As drivers in West Virginia, we see many huge trucks: coal trucks, logging trucks and 18-wheelers.
However, it is unwise to become too complacent around them. Some trucks carry too large a load, which is a leading cause of truck-related crashes.
Unsafe to drive
An overloaded 18-wheeler violates certain state and federal regulations and is not safe to operate. Overloaded cargo causes the truck to be off balance, which increases the possibility of the driver losing control of the vehicle at some point. An inexperienced driver, especially, may not realize that the excess cargo will result in an increase in the stopping distance required. The extra weight will also cause a truck to go down a hill much faster than it normally would, requiring more braking pressure than anticipated. Overloaded cargo can easily shift when the truck turns or goes around a bend, and this issue makes a semi prone to a rollover, which could result in a devastating truck-car crash.
Wear and tear issues
Overloading strains operating performance and hastens wear and tear on component parts. For example, brakes wear out more quickly along with tires because the extra weight makes them run hotter. Improper load distribution can also adversely affect axles and suspension components, which, in turn, impair vehicle operation.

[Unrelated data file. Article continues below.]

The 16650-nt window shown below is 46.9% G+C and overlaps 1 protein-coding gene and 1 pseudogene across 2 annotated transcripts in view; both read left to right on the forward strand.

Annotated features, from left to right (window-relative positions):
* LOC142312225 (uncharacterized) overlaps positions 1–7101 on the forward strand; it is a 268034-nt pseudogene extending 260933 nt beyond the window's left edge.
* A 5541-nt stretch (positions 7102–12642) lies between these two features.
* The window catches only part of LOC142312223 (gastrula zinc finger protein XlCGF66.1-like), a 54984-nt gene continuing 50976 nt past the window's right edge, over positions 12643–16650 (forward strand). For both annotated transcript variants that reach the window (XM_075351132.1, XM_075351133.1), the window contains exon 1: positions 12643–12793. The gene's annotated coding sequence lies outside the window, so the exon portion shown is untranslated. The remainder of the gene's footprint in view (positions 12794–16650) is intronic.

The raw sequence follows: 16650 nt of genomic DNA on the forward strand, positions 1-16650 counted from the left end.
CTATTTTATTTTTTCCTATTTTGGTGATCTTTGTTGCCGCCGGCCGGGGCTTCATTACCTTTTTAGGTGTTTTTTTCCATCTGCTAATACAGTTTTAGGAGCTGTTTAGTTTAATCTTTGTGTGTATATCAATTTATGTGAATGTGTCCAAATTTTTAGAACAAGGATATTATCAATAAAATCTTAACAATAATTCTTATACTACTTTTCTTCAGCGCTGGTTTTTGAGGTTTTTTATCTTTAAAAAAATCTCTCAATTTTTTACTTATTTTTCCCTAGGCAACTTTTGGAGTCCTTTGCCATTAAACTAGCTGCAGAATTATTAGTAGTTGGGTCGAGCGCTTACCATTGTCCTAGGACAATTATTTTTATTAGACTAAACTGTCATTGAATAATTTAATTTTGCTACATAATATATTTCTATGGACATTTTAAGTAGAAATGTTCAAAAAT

What to look for
An overloaded truck is difficult to spot, but there are a few telltale signs. If driving near a semi, look for a sagging rear end or for worn tires. Steer clear if the big rig drifts and has trouble staying inside its lane. While the latter could be a sign of driver fatigue or distraction, it could also mean the driver is having trouble controlling an off-balance truck.
If the worst occurs and you become the victim of a truck-car accident, you deserve full and fair compensation for any injuries you suffer. An investigation will begin to determine responsibility for the crash. With the involvement of a commercial truck, several parties may share liability, including the truck driver, the company that owns the truck, the company that provides maintenance and the party responsible for having loaded the truck.